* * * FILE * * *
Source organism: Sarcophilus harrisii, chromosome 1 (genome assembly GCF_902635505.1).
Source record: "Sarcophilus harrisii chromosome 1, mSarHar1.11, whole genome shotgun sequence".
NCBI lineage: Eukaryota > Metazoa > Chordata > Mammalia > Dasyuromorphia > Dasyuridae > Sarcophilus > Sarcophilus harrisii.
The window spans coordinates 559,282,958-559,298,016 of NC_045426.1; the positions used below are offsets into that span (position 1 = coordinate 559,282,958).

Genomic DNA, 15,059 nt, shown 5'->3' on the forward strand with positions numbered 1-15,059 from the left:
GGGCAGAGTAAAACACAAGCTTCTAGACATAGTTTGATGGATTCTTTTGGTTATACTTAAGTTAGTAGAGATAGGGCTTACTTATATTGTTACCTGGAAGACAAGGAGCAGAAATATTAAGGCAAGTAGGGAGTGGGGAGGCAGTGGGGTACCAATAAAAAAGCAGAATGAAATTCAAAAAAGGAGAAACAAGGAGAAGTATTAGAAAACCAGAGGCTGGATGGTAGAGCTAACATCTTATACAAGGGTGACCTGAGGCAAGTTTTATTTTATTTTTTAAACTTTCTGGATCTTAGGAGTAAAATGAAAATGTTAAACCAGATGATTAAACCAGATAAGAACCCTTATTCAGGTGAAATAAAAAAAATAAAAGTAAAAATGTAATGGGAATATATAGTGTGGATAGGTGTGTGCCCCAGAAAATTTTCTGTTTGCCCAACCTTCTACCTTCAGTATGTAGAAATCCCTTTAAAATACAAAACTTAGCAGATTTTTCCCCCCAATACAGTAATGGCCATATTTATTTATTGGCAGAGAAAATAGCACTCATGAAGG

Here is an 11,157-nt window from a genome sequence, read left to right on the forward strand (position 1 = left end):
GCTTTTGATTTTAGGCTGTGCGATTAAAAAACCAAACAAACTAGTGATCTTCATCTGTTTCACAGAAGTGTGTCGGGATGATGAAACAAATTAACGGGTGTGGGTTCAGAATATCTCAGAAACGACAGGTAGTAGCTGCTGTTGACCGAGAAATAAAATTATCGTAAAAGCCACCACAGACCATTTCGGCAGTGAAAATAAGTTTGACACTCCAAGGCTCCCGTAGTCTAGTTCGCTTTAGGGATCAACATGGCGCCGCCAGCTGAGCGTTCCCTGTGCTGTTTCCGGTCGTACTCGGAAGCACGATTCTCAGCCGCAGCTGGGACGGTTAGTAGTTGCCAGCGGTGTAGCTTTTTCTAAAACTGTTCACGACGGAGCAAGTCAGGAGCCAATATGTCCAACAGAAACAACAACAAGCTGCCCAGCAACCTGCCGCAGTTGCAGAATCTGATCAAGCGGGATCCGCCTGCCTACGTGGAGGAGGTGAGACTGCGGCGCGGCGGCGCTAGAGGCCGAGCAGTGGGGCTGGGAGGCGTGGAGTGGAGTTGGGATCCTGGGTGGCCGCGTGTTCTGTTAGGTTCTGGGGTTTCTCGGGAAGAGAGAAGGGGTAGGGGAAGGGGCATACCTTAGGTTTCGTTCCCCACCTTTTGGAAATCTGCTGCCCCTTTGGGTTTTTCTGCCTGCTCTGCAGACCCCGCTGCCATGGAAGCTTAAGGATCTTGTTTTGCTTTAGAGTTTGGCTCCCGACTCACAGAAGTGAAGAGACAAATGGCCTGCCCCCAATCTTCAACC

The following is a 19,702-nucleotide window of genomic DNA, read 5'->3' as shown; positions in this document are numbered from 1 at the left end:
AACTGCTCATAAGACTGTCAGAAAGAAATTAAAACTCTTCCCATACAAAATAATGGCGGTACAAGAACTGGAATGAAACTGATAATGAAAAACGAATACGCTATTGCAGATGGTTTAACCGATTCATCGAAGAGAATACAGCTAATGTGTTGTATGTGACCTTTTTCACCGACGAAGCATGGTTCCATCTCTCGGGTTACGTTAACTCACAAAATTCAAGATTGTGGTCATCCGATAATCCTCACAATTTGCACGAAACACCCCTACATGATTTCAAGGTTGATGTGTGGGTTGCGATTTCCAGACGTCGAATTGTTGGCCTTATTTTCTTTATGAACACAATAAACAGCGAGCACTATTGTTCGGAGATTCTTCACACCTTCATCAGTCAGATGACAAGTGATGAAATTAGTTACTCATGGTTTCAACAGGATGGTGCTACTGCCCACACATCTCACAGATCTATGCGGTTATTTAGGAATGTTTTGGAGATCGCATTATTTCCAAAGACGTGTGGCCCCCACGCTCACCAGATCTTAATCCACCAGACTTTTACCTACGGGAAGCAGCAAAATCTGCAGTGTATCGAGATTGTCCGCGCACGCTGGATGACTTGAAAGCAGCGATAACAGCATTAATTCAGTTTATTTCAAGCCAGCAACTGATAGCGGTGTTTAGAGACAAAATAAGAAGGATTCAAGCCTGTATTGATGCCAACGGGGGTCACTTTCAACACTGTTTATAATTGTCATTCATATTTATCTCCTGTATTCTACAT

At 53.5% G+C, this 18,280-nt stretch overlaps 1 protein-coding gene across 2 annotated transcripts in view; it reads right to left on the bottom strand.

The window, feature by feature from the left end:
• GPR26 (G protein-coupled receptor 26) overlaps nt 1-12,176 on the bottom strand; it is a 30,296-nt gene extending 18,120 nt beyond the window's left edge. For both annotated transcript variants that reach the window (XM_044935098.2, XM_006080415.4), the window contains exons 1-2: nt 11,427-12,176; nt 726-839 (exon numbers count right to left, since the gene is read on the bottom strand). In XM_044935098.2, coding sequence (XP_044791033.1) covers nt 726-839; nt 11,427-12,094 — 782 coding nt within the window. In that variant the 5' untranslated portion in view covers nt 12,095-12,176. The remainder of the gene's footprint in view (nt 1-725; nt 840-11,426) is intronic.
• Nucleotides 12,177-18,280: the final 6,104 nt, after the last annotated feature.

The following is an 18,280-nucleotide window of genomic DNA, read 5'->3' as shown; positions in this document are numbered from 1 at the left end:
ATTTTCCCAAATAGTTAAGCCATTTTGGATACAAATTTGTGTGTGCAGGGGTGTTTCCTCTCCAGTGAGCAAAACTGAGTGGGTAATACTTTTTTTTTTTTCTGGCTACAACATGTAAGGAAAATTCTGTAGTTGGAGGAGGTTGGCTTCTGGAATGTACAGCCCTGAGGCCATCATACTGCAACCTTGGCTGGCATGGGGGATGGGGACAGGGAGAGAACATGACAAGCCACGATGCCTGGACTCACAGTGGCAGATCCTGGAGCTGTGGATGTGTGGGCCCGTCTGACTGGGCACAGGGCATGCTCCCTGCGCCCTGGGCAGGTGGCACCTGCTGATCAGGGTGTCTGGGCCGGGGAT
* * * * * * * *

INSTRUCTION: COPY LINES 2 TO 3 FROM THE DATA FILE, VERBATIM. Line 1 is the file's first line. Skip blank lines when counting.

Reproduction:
Source record: "Sarcophilus harrisii chromosome 1, mSarHar1.11, whole genome shotgun sequence".
NCBI lineage: Eukaryota > Metazoa > Chordata > Mammalia > Dasyuromorphia > Dasyuridae > Sarcophilus > Sarcophilus harrisii.